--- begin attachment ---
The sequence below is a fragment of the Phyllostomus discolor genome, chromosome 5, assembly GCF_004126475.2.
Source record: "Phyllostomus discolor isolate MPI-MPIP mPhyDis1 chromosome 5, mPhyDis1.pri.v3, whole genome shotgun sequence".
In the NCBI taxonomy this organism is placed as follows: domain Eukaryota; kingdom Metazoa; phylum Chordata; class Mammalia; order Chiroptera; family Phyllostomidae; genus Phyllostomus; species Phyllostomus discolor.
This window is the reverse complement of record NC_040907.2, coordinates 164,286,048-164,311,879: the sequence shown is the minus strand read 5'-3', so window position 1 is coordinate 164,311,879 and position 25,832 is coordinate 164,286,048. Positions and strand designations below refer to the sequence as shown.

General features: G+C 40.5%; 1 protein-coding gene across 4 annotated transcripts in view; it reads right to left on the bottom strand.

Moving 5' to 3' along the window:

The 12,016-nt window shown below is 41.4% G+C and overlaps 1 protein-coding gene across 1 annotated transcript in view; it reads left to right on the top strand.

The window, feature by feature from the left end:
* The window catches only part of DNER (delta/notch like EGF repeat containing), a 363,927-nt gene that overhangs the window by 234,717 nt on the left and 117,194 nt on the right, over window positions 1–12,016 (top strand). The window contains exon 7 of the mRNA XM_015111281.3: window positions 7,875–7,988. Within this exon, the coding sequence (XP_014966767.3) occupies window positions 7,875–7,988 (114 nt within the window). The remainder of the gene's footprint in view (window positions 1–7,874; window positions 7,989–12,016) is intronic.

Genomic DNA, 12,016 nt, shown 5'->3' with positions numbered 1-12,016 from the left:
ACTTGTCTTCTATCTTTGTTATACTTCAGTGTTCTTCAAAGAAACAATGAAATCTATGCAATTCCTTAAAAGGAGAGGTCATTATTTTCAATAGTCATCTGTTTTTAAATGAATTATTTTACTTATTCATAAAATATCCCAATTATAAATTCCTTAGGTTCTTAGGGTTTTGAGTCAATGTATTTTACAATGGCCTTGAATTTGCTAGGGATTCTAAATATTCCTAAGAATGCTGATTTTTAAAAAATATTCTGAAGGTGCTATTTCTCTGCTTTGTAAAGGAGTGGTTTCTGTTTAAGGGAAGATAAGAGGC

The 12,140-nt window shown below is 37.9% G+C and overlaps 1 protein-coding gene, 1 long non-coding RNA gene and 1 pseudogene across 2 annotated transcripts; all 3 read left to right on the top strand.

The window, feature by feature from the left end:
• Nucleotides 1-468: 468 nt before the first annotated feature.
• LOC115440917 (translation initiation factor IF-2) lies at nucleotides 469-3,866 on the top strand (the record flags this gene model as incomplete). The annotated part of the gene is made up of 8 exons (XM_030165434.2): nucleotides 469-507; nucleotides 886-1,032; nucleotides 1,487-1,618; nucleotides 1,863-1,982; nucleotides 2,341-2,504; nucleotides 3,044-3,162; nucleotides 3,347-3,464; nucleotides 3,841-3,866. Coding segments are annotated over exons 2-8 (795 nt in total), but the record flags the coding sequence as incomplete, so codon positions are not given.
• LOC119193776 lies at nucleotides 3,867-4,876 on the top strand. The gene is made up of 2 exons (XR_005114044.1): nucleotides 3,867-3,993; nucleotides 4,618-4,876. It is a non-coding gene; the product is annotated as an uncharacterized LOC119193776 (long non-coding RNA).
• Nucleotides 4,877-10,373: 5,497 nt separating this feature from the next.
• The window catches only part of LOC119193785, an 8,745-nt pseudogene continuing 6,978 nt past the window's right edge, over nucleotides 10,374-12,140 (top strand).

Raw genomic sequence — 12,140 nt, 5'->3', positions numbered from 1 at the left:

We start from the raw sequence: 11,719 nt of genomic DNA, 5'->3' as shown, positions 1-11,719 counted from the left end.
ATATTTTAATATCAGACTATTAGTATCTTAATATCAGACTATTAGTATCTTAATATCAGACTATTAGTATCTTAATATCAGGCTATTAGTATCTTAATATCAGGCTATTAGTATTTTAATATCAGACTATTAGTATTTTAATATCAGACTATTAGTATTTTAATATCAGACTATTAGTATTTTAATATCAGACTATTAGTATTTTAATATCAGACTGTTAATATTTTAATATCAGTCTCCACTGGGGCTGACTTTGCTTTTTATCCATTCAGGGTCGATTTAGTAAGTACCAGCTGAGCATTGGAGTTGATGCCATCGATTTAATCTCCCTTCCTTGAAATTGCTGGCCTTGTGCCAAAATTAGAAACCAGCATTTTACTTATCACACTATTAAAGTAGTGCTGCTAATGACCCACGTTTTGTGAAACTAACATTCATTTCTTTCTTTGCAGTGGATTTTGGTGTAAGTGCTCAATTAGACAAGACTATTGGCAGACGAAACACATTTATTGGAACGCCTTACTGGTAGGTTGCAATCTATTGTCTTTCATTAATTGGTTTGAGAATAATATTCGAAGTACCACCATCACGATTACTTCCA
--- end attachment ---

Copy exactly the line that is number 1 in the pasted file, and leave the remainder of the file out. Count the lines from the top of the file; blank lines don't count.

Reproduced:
The sequence below is a fragment of the Phyllostomus discolor genome, chromosome 5, assembly GCF_004126475.2.